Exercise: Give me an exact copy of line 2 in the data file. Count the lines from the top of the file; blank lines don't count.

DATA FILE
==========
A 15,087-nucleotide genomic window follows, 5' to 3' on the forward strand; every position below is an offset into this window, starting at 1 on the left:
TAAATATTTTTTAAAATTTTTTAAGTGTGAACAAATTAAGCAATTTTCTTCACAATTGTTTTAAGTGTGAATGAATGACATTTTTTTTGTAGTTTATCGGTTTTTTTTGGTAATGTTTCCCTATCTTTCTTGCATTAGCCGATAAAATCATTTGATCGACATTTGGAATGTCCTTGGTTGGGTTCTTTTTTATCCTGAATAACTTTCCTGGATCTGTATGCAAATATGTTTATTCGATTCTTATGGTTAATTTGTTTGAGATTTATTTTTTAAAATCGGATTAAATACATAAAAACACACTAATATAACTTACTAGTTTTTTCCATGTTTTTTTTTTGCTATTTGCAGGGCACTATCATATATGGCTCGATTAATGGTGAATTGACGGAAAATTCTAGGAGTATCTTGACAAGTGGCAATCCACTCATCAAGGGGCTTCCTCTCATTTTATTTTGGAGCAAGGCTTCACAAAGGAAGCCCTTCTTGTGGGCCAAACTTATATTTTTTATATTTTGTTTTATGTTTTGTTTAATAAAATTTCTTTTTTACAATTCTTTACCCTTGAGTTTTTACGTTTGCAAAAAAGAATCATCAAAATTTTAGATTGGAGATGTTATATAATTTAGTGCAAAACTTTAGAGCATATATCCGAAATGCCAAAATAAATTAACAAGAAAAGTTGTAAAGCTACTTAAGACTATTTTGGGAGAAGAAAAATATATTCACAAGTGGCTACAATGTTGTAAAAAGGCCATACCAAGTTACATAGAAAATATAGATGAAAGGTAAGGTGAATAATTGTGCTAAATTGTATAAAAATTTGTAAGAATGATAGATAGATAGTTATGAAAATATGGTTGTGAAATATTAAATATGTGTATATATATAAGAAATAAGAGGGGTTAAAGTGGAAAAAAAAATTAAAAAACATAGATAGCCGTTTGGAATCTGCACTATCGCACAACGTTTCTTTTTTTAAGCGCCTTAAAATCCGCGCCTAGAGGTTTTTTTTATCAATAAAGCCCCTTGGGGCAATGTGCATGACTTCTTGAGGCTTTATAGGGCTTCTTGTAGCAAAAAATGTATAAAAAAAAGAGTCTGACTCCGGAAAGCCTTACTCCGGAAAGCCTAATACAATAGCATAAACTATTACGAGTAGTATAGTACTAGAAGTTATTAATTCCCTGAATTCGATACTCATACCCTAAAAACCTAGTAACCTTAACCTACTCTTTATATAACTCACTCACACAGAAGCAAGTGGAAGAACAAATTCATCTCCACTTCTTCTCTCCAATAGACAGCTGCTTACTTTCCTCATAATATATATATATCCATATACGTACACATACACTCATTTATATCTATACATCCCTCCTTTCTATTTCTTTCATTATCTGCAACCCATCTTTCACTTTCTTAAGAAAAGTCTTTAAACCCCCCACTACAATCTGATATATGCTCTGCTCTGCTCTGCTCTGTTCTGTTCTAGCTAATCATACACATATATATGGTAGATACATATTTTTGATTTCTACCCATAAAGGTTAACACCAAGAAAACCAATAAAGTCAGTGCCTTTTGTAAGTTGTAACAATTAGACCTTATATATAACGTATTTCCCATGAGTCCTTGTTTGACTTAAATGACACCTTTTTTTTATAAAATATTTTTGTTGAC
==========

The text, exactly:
TAAATATTTTTTAAAATTTTTTAAGTGTGAACAAATTAAGCAATTTTCTTCACAATTGTTTTAAGTGTGAATGAATGACATTTTTTTTGTAGTTTATCGGTTTTTTTTGGTAATGTTTCCCTATCTTTCTTGCATTAGCCGATAAAATCATTTGATCGACATTTGGAATGTCCTTGGTTGGGTTCTTTTTTATCCTGAATAACTTTCCTGGATCTGTATGCAAATATGTTTATTCGATTCTTATGGTTAATTTGTTTGAGATTTATTTTTTAAAATCGGATTAAATACATAAAAACACACTAATATAACTTACTAGTTTTTTCCATGTTTTTTTTTTGCTATTTGCAGGGCACTATCATATATGGCTCGATTAATGGTGAATTGACGGAAAATTCTAGGAGTATCTTGACAAGTGGCAATCCACTCATCAAGGGGCTTCCTCTCATTTTATTTTGGAGCAAGGCTTCACAAAGGAAGCCCTTCTTGTGGGCCAAACTTATATTTTTTATATTTTGTTTTATGTTTTGTTTAATAAAATTTCTTTTTTACAATTCTTTACCCTTGAGTTTTTACGTTTGCAAAAAAGAATCATCAAAATTTTAGATTGGAGATGTTATATAATTTAGTGCAAAACTTTAGAGCATATATCCGAAATGCCAAAATAAATTAACAAGAAAAGTTGTAAAGCTACTTAAGACTATTTTGGGAGAAGAAAAATATATTCACAAGTGGCTACAATGTTGTAAAAAGGCCATACCAAGTTACATAGAAAATATAGATGAAAGGTAAGGTGAATAATTGTGCTAAATTGTATAAAAATTTGTAAGAATGATAGATAGATAGTTATGAAAATATGGTTGTGAAATATTAAATATGTGTATATATATAAGAAATAAGAGGGGTTAAAGTGGAAAAAAAAATTAAAAAACATAGATAGCCGTTTGGAATCTGCACTATCGCACAACGTTTCTTTTTTTAAGCGCCTTAAAATCCGCGCCTAGAGGTTTTTTTTATCAATAAAGCCCCTTGGGGCAATGTGCATGACTTCTTGAGGCTTTATAGGGCTTCTTGTAGCAAAAAATGTATAAAAAAAAGAGTCTGACTCCGGAAAGCCTTACTCCGGAAAGCCTAATACAATAGCATAAACTATTACGAGTAGTATAGTACTAGAAGTTATTAATTCCCTGAATTCGATACTCATACCCTAAAAACCTAGTAACCTTAACCTACTCTTTATATAACTCACTCACACAGAAGCAAGTGGAAGAACAAATTCATCTCCACTTCTTCTCTCCAATAGACAGCTGCTTACTTTCCTCATAATATATATATATCCATATACGTACACATACACTCATTTATATCTATACATCCCTCCTTTCTATTTCTTTCATTATCTGCAACCCATCTTTCACTTTCTTAAGAAAAGTCTTTAAACCCCCCACTACAATCTGATATATGCTCTGCTCTGCTCTGCTCTGTTCTGTTCTAGCTAATCATACACATATATATGGTAGATACATATTTTTGATTTCTACCCATAAAGGTTAACACCAAGAAAACCAATAAAGTCAGTGCCTTTTGTAAGTTGTAACAATTAGACCTTATATATAACGTATTTCCCATGAGTCCTTGTTTGACTTAAATGACACCTTTTTTTTATAAAATATTTTTGTTGAC